Challenging you all to explore new & favorite foods yourself this summer! Eat well.
“Why’s it look so weird? It’s fun to harvest because you don’t know what you’re gonna get!”
“Yeah, it’s kind of like opening a present…”
“Oh my gosh it kind of looks like a hairy creature! Or like an octopus!”
When you’re out in the garden, pulling plants out of the ground, I suppose “legs” are a fair verbiage exchange when referring to the gangly tendrils of root vegetables. If we’ve not given it away yet, these and many more were the exclamations heard in the Edible Schoolyard Garden during our beet harvest last month. The youth at the clubhouse were surprised, delighted, disgusted and everything in between, surveying the wide variety of shapes and odd sizes of the beets growing in our garden. Arrayed in a wide range of colors, from yellow to orange, pink to purple, and white to red and white stripes, on the color spectrum there was something to appease everyone.
More difficult however to appease everyone, was finding a way to hide the robustly earthy flavor of the beet. We spent an entire three weeks with this versatile vegetable. Thinly slicing it and tossing it in herby dressing for salads, cubing it to try it raw, and roasting it with olive oil, salt and pepper… nothing did the trick. That is, until week two, when we began our pickling project. The youth separated the beets into two batches. Red and purple beets in one batch, and the remaining beets in another (this was done so that the second batch of beets would have the chance of retaining their hue, rather than being dyed red). On the left you can see the brilliantly striped Chioggia Beet (pronounced kee-Oh-gee-uh). Also nicknamed “the candy-cane beet”. Using vinegar, salt, cane sugar, garlic (from the garden) and an assortment of pickling spices proved the perfect combination to win over new beet lovers. It was many of our members first time trying a pickled beet! Until next time, keep exploring exciting new foods. Courtesy of Crystal Jones – Seed to Mouth Program Coordinator at the BGCSF Edible Schoolyard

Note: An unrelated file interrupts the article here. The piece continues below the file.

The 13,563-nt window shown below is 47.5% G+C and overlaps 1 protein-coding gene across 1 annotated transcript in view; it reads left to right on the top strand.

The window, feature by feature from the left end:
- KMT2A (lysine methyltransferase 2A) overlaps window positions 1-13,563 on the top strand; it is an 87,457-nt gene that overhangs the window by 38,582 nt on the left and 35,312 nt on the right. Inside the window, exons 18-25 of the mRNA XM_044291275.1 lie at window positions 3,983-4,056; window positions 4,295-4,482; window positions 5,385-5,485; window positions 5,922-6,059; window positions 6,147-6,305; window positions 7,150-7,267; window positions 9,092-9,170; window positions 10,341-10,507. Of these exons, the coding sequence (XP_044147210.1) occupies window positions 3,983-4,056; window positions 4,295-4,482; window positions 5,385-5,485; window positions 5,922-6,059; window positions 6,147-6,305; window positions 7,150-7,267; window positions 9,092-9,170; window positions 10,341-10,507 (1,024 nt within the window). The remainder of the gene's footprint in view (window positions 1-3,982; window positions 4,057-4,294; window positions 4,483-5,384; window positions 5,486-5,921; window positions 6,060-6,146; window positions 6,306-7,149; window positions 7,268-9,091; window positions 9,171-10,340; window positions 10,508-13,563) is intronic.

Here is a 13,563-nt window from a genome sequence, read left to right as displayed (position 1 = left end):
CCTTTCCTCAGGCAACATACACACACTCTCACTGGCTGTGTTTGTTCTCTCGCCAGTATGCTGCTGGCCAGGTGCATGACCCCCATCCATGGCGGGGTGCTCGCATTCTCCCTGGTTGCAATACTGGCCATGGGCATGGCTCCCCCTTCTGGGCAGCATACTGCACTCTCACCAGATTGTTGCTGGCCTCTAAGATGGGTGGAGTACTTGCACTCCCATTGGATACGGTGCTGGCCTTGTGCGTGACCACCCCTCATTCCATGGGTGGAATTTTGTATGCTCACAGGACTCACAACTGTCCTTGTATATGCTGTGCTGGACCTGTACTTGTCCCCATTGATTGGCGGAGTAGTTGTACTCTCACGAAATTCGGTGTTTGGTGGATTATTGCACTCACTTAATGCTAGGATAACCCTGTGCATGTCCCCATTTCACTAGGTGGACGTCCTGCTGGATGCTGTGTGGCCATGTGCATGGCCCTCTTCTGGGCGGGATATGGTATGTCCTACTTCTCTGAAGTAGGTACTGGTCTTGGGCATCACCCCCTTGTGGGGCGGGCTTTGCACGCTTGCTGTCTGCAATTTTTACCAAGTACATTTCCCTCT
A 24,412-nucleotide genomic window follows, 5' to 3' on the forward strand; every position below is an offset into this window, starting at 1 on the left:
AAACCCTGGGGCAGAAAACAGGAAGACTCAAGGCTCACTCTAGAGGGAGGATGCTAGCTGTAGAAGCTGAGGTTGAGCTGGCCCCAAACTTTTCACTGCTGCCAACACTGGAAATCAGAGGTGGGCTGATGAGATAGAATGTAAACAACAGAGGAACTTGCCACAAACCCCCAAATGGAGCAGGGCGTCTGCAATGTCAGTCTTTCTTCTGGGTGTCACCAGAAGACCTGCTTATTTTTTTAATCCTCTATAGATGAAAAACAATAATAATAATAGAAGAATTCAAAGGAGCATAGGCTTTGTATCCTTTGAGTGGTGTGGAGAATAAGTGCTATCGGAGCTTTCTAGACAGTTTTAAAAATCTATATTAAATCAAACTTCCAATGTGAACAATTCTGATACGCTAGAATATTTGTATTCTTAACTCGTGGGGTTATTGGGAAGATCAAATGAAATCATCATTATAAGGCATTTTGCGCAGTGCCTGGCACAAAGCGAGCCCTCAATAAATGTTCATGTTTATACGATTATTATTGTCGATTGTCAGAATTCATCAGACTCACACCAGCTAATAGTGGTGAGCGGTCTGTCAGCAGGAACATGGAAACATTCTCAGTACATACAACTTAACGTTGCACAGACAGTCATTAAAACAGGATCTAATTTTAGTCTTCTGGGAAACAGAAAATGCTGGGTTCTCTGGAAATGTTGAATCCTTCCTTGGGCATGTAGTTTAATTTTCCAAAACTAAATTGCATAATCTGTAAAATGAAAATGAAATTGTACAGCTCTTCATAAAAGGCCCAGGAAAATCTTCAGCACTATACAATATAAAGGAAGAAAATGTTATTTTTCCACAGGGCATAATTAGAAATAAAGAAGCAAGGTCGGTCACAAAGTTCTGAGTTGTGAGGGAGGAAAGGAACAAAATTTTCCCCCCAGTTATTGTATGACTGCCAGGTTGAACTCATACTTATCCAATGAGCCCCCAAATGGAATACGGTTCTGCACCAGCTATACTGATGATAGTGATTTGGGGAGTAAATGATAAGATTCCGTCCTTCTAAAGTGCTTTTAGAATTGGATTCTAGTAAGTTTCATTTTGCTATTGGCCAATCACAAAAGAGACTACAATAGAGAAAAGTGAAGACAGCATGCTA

Report by Crystal Jones, CommunityGrows Seed-to-Mouth Coordinator.
Tuesday May 2nd was a very exciting day for youth in the Seed to Mouth – Edible Schoolyard Program at the Boys and Girls Club. A group from Willie Mays had a chance to invite the Tenderloin Clubhouse to join them on a field trip to the Giant’s Baseball garden at ATT Park. The youth got to exercise both mind and body, when we arrived to meet Hannah Schmunk of BonAppetit, who was prepared with a garden scavenger hunt and a day of pizza making for the them. The hunt involved reading a clue and identifying which fruit or vegetable was in the clue, then as a team, going throughout the garden in a youthful frenzy to find it. After the scavenger hunt and jump roping relay race, the youth worked in groups to make garden pizzas and fruit kabobs, using both herbs and various other ingredients growing in the garden. Youth adorned their pizzas with kale, a super food very well known to our garden-loving bunch. They were all very excited to learn of it growing in the Giant’s garden, and to find out that it is Giants’ baseball right fielder Hunter Pence’s favorite vegetable!
Each student got to take home their very own Giant’s Garden tote bag, and were surprised to find small bottles of olive oil, along with personally designed vegetable seed packets to plant veggies at their homes or school gardens. For more photos from the day check out the Photostream here.
During the month of March 2016 the primary focus for the Seed to Mouth cooking class at Willie Mays was discussing vitamins and their carriers. Relating vitamins and minerals to the food from which they come, touring our very own garden to discuss these matters further, then working together to execute recipes that would offer us those vitamins. We ended the month by discussing some of our favorite comfort foods that also provide our bodies the vitamins and sustenance that they need, and how we might still be able to enjoy those comfort foods when making modifications to assure that they are healthier for us. Such as taking an enchilada recipe and cutting the cheese in half or thirds, to reduce fat and sodium. Pictured above is a black bean & squash enchilada casserole (a club favorite) made by our elementary schoolers. Rather than put three layers of cheese (as the recipe called for), we put just one on top. In place of using a “dollop of sour cream” on top we opted for a slice of avocado, to offer a healthy fat instead.